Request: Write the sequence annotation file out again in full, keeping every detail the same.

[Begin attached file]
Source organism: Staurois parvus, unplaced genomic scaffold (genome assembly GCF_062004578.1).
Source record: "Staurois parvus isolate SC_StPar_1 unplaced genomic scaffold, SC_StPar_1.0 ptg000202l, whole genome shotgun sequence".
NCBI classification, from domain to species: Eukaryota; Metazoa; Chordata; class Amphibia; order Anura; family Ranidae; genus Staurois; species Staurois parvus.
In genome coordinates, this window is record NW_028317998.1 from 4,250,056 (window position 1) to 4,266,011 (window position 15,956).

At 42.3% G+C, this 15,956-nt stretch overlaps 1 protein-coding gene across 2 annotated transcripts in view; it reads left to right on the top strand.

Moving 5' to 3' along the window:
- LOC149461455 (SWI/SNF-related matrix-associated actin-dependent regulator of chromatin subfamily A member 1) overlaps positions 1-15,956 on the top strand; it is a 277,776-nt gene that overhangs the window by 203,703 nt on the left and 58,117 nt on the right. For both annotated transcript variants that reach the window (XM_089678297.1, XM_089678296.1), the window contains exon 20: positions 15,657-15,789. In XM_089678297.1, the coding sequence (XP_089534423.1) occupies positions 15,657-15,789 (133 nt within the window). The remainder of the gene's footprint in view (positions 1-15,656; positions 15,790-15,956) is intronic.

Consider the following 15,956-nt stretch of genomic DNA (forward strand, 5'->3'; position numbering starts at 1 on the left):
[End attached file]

Source organism: Staurois parvus, unplaced genomic scaffold (genome assembly GCF_062004578.1).
Source record: "Staurois parvus isolate SC_StPar_1 unplaced genomic scaffold, SC_StPar_1.0 ptg000202l, whole genome shotgun sequence".
NCBI classification, from domain to species: Eukaryota; Metazoa; Chordata; class Amphibia; order Anura; family Ranidae; genus Staurois; species Staurois parvus.
In genome coordinates, this window is record NW_028317998.1 from 4,250,056 (window position 1) to 4,266,011 (window position 15,956).

At 42.3% G+C, this 15,956-nt stretch overlaps 1 protein-coding gene across 2 annotated transcripts in view; it reads left to right on the top strand.

Moving 5' to 3' along the window:
- LOC149461455 (SWI/SNF-related matrix-associated actin-dependent regulator of chromatin subfamily A member 1) overlaps positions 1-15,956 on the top strand; it is a 277,776-nt gene that overhangs the window by 203,703 nt on the left and 58,117 nt on the right. For both annotated transcript variants that reach the window (XM_089678297.1, XM_089678296.1), the window contains exon 20: positions 15,657-15,789. In XM_089678297.1, the coding sequence (XP_089534423.1) occupies positions 15,657-15,789 (133 nt within the window). The remainder of the gene's footprint in view (positions 1-15,656; positions 15,790-15,956) is intronic.

Consider the following 15,956-nt stretch of genomic DNA (forward strand, 5'->3'; position numbering starts at 1 on the left):